This has been a very interesting exercise for me, because both adding sex to a plot and subtracting it have their own challenges.  My first book, The Secret Bluestocking, was written without it, and coming up with a way to make the heroine plausibly interested in an affair while remaining true to her character, given the historical setting in the Regency and her circumstances, required some ingenuity.   I balked at the idea of Isobel, who is supposedly intelligent and independent, putting her way of life in danger for physical infatuation.  Eventually, I found a motivation that made me comfortable with her taking that step, but it was something I thought long and hard about.

At the moment, I’m writing a much-requested-by-Amazon-reviewers sequel to the first books I published, A Duchess Enraged: Allegra’s After Dark Georgian Romance and A Most Amusing Situation: Allegra’s Traditional Georgian Romance.  My heroine is a widow, and thus has more social and sexual freedom than an unmarried girl, and the thesis is that she’s famed for her common sense, sterling reputation, and charm, but is secretly worried that she will never have any fun again. Hence, she takes a secret lover, who is a well-known rake. 

But telling her story without this element is much harder, because she has entered into the sexual relationship with a sense of both excitement and mischief.  Without it, there’s no dynamism or conflict in the relationship. I am currently thinking about how to provide the main characters with plausible motivations and conflicts for a sexless version of the novel, but it will require a great deal of rework, and if it is written at all,  will probably be published almost a year after the first version.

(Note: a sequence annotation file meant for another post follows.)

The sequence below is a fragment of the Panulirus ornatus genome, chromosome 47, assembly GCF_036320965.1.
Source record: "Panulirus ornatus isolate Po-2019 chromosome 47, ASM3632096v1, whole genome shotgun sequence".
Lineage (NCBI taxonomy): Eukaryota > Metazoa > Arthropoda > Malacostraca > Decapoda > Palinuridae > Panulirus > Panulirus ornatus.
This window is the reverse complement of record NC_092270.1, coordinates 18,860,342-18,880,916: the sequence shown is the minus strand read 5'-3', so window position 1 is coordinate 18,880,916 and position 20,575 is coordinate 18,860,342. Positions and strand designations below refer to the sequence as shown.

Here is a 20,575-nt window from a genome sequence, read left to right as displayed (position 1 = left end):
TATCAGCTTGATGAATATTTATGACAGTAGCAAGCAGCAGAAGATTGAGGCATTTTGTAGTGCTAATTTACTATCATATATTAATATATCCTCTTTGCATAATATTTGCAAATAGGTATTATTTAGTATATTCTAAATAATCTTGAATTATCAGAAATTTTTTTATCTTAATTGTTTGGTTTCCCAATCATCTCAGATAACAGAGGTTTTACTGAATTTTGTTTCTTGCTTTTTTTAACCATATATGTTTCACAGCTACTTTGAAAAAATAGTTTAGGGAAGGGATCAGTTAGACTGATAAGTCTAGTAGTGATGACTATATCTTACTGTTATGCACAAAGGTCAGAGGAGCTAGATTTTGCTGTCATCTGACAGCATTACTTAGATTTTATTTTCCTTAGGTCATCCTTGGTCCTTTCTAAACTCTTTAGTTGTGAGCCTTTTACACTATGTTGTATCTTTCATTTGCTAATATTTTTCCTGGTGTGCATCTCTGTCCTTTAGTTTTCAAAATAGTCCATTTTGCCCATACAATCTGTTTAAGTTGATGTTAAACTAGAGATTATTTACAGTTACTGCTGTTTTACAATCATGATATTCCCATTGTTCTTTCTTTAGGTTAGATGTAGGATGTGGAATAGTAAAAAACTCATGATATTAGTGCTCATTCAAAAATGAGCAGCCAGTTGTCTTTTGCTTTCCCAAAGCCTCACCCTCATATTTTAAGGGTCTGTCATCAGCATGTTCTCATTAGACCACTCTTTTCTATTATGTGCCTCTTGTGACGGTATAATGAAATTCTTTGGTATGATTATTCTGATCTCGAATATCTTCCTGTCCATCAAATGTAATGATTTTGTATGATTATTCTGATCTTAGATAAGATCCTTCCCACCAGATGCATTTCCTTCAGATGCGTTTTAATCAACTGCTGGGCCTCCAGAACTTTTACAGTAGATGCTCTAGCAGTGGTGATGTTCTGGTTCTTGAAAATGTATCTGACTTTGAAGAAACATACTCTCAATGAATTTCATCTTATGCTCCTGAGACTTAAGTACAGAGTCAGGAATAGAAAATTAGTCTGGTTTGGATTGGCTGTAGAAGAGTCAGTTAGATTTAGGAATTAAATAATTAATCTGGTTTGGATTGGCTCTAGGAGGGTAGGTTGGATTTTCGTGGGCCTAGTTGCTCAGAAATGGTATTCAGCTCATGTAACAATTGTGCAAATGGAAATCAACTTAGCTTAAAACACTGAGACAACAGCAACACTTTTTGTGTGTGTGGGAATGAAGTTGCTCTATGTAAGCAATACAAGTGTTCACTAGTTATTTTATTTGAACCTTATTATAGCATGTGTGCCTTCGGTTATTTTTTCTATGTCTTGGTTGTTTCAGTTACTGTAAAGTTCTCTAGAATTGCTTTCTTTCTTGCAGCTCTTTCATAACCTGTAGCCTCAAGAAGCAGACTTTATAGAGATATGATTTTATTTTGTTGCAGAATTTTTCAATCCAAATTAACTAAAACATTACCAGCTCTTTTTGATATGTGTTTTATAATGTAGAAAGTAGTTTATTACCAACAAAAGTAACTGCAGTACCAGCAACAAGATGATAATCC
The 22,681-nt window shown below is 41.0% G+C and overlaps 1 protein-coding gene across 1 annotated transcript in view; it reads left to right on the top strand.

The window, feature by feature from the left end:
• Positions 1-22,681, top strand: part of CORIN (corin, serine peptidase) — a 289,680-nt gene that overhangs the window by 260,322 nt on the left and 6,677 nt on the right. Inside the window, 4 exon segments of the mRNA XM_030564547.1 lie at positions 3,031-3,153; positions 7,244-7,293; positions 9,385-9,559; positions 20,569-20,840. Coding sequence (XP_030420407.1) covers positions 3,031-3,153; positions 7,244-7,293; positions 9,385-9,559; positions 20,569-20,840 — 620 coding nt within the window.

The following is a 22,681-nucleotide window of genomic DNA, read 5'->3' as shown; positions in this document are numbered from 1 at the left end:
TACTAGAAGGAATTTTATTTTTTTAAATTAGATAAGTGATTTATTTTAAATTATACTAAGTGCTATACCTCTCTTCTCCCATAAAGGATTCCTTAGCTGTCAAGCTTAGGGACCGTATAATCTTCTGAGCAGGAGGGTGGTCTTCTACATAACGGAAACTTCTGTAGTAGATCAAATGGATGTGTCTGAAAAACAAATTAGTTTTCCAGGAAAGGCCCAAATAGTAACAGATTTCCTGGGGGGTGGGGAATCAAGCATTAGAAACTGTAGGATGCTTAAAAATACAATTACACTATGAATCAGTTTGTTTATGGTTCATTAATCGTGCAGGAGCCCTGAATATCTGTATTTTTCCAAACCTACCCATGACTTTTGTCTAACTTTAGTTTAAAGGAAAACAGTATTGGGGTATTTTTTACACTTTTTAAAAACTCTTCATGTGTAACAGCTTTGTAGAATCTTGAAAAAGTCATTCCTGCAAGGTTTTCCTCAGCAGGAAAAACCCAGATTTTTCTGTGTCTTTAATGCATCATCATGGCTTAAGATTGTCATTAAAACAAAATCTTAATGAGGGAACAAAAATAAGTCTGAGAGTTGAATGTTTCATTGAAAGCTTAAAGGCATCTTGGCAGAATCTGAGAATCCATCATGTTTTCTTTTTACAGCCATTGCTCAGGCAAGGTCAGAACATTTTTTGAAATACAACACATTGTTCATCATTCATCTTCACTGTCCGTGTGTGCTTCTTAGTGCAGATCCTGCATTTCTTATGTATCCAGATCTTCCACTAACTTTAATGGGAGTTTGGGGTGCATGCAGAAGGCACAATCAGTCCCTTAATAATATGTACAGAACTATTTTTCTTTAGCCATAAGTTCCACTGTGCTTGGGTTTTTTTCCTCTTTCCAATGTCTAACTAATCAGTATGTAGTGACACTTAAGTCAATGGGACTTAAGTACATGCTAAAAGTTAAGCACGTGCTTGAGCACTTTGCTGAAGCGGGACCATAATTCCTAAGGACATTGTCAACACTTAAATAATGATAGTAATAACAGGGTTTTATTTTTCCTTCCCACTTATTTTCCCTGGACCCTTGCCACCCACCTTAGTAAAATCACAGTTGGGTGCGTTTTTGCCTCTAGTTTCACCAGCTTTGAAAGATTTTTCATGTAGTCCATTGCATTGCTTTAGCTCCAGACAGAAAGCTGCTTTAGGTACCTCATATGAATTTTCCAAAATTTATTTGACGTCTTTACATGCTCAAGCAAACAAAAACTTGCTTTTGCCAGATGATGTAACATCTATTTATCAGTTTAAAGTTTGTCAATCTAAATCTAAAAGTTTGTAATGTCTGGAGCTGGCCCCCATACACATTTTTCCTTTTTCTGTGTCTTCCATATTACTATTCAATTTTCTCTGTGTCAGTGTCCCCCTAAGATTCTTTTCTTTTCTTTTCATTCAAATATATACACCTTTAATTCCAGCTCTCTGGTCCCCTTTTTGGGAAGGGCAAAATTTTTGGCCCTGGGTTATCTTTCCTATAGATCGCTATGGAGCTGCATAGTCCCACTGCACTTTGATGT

Creating two versions of a novel is “easiest” when using the scenario in which a young woman is somehow forced, tricked, manipulated, or pushed into marriage.  In this case the conflicts arise from the circumstances of the marriage, and the “I need more time to get to know you” plot device often comes in handy.   For the traditional version, I can just draw the curtains around the 18th or 19th century marital bed, and move on.  My soon to be published Regency novels, A Collector’s Item: Rowena’s After Dark Regency Romance and That Infamous Pearl: Rowena’s Traditional Regency Romance make use of this narrative.

While I now have a much better understanding of the difficulties associated with writing sexual relationships in historical romances, I remain impatient with stories that are little more than a series of sex scenes dressed up (or undressed) in fancy clothes.  A good work of fiction requires us to suspend our disbelief and enter deeply into the characters’ lives and feeling.  Stories that fail the historical relevance test make this impossible for me.  I hope that when I do introduce physical pleasures into my writing the plot provides a good justification for them, and also that the sex moves the plot along, rather than merely serving as a steamy, but irrelevant, episode.  And I also hope that in the more traditional versions of my novels, the lovers’ physical attraction is still apparent, though the reader does not follow them into the bedroom. 

As a parting note: If any of you, dear readers, have thoughts on how to "de-sex" the sexy sequel I mentioned above… Please share them here! Who knows? Your idea may be the one that gets that story written! Of course, you'll be mentioned in the dedication and I'll arrange for you to receive a free copy of the book. I may just name a character after you, if you wish. ;)